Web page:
“Sorry. Anyway, the red and blue curves are the known paths of MD-1 and MD-2 based on radar readings. There’s a bit of uncertainty in the curves right after launch, since it took a little trial and error to hit upon frequencies that would reflect back to us. The red and blue arrows are the calculated thrust vectors for the objects at those points in its flight, derived from differential analysis of its position correlated with known gravitational effects of nearby bodies.”

“In other words,” MSgt Abernathy explained, catching the glazed look overcoming Col Newmeyer, “the arrows show which way and how hard their engines or whatever they have were thrusting.”

“Ah,” Col Newmeyer said. “They’re trying to speed up.”

“Exactly, Colonel,” Raskin continued. “The orange and green dashed curves give our best prediction of their flight paths over the next several years. You can see now they’re currently performing a gravity assist around the Sun. We think they’ll then circle around Venus to prepare for a second gravity assist around the Sun, then out from there to gravity assist around Jupiter, and from there out of the solar system. That’s all assuming they continue thrusting to increase forward velocity, of course.”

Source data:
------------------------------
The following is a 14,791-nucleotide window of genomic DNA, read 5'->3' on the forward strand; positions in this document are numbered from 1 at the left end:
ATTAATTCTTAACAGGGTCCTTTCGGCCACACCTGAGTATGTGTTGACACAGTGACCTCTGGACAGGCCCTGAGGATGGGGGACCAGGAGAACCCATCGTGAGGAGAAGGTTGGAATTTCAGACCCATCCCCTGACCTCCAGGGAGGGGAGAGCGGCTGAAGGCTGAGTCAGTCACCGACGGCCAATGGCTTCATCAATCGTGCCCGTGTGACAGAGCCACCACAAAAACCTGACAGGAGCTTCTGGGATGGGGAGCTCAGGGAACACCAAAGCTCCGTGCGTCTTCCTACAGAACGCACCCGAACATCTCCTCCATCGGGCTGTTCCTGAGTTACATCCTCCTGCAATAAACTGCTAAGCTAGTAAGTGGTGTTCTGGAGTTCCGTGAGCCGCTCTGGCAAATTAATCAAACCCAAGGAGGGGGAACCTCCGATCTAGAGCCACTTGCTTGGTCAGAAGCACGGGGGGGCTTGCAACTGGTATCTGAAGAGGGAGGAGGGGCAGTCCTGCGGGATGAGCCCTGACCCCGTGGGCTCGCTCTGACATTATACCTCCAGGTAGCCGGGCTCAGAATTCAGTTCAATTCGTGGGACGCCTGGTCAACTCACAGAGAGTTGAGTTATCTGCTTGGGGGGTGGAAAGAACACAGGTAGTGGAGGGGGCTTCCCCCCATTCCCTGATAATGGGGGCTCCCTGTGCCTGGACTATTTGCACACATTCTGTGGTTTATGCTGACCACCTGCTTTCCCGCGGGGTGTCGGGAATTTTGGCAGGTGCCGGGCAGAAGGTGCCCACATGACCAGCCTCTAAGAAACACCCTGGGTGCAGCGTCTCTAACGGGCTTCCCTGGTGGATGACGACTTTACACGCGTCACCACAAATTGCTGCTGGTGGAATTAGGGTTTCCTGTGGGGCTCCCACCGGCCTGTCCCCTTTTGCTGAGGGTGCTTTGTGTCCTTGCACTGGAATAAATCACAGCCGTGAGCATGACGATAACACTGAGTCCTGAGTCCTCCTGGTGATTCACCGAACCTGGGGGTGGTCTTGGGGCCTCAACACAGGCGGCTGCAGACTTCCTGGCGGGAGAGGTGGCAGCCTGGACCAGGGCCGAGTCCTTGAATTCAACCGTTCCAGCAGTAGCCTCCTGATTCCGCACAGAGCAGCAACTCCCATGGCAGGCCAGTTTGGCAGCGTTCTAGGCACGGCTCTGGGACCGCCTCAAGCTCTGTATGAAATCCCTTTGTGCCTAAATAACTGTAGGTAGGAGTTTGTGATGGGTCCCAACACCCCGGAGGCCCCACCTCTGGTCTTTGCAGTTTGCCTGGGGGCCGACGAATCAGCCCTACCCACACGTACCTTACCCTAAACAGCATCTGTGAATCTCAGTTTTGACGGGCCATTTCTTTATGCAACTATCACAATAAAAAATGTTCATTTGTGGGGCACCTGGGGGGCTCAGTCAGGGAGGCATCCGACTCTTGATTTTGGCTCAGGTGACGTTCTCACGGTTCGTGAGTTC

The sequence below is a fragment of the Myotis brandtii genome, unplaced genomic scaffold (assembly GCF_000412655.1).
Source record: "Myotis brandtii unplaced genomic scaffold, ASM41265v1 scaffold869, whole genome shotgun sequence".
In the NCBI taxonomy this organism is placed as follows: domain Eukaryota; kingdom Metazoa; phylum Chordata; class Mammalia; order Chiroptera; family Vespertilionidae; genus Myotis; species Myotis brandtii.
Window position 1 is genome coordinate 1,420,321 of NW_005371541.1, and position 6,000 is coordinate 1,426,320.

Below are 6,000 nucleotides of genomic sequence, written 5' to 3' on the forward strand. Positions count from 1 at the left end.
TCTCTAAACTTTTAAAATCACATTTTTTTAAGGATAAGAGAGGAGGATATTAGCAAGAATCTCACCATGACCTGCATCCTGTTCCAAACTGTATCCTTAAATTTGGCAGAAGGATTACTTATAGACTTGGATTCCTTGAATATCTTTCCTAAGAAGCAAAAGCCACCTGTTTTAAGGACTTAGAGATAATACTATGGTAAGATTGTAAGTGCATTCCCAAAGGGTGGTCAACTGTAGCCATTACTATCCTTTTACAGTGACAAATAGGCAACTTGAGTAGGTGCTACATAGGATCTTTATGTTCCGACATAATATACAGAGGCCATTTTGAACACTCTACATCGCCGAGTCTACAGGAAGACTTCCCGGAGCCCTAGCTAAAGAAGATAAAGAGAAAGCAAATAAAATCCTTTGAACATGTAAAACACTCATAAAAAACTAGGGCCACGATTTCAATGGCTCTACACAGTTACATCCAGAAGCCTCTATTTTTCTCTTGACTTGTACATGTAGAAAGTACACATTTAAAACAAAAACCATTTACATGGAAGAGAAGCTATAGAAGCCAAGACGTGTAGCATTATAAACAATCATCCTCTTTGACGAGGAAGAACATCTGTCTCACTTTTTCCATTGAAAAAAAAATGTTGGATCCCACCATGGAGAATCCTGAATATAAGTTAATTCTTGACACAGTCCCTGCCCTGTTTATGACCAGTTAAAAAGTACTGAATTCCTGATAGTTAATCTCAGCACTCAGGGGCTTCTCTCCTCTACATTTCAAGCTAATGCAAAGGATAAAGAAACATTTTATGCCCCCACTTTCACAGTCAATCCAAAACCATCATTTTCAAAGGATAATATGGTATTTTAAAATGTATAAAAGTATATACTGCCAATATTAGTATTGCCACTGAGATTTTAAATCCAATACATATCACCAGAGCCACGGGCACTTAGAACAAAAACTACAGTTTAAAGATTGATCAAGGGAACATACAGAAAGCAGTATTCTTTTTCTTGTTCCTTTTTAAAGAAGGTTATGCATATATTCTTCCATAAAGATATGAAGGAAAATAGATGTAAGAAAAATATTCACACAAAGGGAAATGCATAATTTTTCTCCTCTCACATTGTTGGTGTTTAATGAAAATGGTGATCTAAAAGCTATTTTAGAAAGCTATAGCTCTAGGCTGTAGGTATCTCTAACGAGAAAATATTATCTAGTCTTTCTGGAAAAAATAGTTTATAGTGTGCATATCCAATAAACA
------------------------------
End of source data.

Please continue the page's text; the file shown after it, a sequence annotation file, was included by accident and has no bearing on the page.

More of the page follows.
“So if we wanted to engage them, our most likely bet would be in orbit around Venus,” Col Newmeyer said.

“Sir–” MSgt Abernathy interrupted.

“Colonel–” Raskin said simultaneously.

They looked at each other, and Raskin waved MSgt Abernathy to go first.

“Sir,” she said, “the objects are trying to get away from Earth as quickly as they can. We already know the alien got communications out, so attacking the objects won’t stop their home planet from knowing we’re here. There’s nothing to be gained from attacking them.”

“Besides,” Raskin agreed, “we simply don’t have the capability to launch attacks against things in other planets’ orbits. R&D on that capability would take five years before we could even begin to operationalize it, by which point the opportunity will be long gone.”

“I know, I know,” Col Newmeyer replied, “but the Joint Chiefs want to know what our options are. So if the two are leaving, where are they going?”

“Predicting their trajectories out for several decades it would take for them to begin crossing interstellar space is little more then guesswork,” Raskin replied, “but if we assume their objective is a nearby star system, the most likely candidates are Luyten 726-8 and Tau Ceti, each of which are at least ten light years away. But the error bars on those predictions take up about a quarter of the sky.”